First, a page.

I just fired my homeowner’s insurance agent today. No joke; that’s exactly what I did, hence the topic for this article. After 4 attempts at reaching her over the last 7 business days, 3 of which were direct conversations with her assistants, I was promised a return call “tomorrow”. Unfortunately, tomorrow never came. And I needed to file a claim, like last week!. So, I found another agent, did my due diligence, spoke to her, and transferred my policy to her. I also explained to her what my meager expectations were. If I called, it was for one of two reasons: a change of coverage or an immediate issue to file a claim. That’s it-That is all she needs to live up to. And yet, my previous agent did not execute on such a simple task. But, she sure called me when I emailed her to terminate my relationship with her. There is an old saying that “if you aren’t talking to your clients, someone else is.” And that, my friends, is number one of the things that every advisor must do, without fail. Let me be more specific:
1. Client Contact
Every client should have a contact schedule. That is entirely up to you but it should be discussed during the onboarding process. Make sure you don’t overextend yourself on this but be specific. At a minimum, each client should have scheduled 6-month in-person detailed reviews or quarterly calls, whatever is appropriate for that specific client and their needs. And live up to that promise-client reviews fall under your fiduciary responsibility and it just makes good business sense. A good practice is to schedule the next meeting before they leave the office(just like my dentist does). That way, it’s on the calendar, it shows consistent business practices and attention to detail and you’ve lived up to the initial part of your commitment.
2. Meetings, Calls, Or Emails Should Have A Purpose
There is nothing lamer than getting a ‘hey, I’m just touching base with you’ call or email. It shows a lack of respect (you are wasting someone’s time, not to mention your own). It also shows a general disinterest in the client and their situation and it’s just plain lazy. There are a multitude of topics you can discuss in between formal meetings. Emails of changes in Social Security, how compound returns affect wealth accumulation, and the dreaded yet truly important ‘What if…” call. Preparing for the passing of a significant other who shares the financial plan is a crucial exercise to have with every client. Make sure it’s a specific, thorough process that is repeatable and scalable. You will be one of the first to be contacted if something happens to them.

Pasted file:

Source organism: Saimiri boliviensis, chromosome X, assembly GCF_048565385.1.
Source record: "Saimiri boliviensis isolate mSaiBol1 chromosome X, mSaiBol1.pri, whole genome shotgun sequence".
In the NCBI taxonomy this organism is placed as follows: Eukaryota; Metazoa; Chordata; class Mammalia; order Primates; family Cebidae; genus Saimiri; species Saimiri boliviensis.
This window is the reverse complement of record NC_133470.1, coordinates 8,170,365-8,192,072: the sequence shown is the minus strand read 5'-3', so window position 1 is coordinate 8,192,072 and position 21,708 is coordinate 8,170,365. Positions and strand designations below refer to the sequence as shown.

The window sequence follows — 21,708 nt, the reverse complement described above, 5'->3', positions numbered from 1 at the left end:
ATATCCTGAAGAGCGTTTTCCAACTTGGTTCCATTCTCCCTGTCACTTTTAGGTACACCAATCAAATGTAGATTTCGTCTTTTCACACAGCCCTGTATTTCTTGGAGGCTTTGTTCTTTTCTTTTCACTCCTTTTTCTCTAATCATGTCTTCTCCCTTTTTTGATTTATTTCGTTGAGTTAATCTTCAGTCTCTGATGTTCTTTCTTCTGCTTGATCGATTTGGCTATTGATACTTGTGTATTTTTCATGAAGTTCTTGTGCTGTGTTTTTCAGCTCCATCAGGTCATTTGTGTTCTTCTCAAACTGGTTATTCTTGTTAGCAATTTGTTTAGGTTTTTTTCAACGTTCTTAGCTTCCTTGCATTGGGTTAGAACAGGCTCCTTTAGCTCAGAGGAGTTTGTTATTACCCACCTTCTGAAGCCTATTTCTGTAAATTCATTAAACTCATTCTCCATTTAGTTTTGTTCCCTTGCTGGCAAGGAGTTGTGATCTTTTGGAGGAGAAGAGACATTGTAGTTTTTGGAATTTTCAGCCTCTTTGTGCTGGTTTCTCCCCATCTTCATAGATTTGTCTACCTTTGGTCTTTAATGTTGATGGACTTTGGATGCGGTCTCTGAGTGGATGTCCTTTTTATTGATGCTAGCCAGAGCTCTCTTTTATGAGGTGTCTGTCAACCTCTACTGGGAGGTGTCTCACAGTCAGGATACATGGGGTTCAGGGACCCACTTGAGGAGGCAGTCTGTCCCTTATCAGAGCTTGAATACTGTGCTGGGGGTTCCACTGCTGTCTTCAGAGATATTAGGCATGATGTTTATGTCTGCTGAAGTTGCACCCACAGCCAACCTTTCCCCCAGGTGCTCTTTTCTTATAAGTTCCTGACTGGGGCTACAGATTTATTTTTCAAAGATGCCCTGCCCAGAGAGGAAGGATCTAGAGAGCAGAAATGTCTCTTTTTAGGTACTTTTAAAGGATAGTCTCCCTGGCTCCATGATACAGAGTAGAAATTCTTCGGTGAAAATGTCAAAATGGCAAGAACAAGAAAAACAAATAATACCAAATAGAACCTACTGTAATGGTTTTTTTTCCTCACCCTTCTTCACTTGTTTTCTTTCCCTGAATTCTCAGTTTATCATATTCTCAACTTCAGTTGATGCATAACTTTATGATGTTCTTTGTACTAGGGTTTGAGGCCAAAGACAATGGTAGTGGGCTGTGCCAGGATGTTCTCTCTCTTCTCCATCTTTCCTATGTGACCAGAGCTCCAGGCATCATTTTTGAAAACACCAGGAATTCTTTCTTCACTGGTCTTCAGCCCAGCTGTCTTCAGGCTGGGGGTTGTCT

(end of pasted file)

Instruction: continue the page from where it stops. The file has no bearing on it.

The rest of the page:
3. Acknowledge Life Event Milestones
Your CRM client contact record should be robust enough so you have birthdays, children’s graduations, anniversaries, religious holidays etc on the list for sending congratulations and best wishes cards. Send the real ones with your personal signature and a note, not an ecard. Using Ecards is expeditious but shows a lack of personal interest. Retail is detail and a personal handwritten note goes a long way in solidifying what is a very personal business relationship.
4. Feed Your Eagles
Administrative staff are the lifeblood of any advisory practice. Your assistants and junior associates will be charged with taking care of 90% of client requests. They will also be the first voice heard and the first face seen when a client calls or comes into the office. Perception is reality and if your team is happy, they will reflect that in every interaction they have with your clients. Take care of your staff and they will take care of your clients.
5. Know Your Limitations
Whether it is your time, family situation, health, or otherwise, everything touches everything. Don’t promise something to a client that you can’t deliver on. You will be perceived as unreliable. Time is always an advisor’s adversary. If you can save thirty minutes delegating something, do it. That gives you thirty extra minutes to talk to your clients, because to come full circle, if you aren’t talking to your clients, someone else is.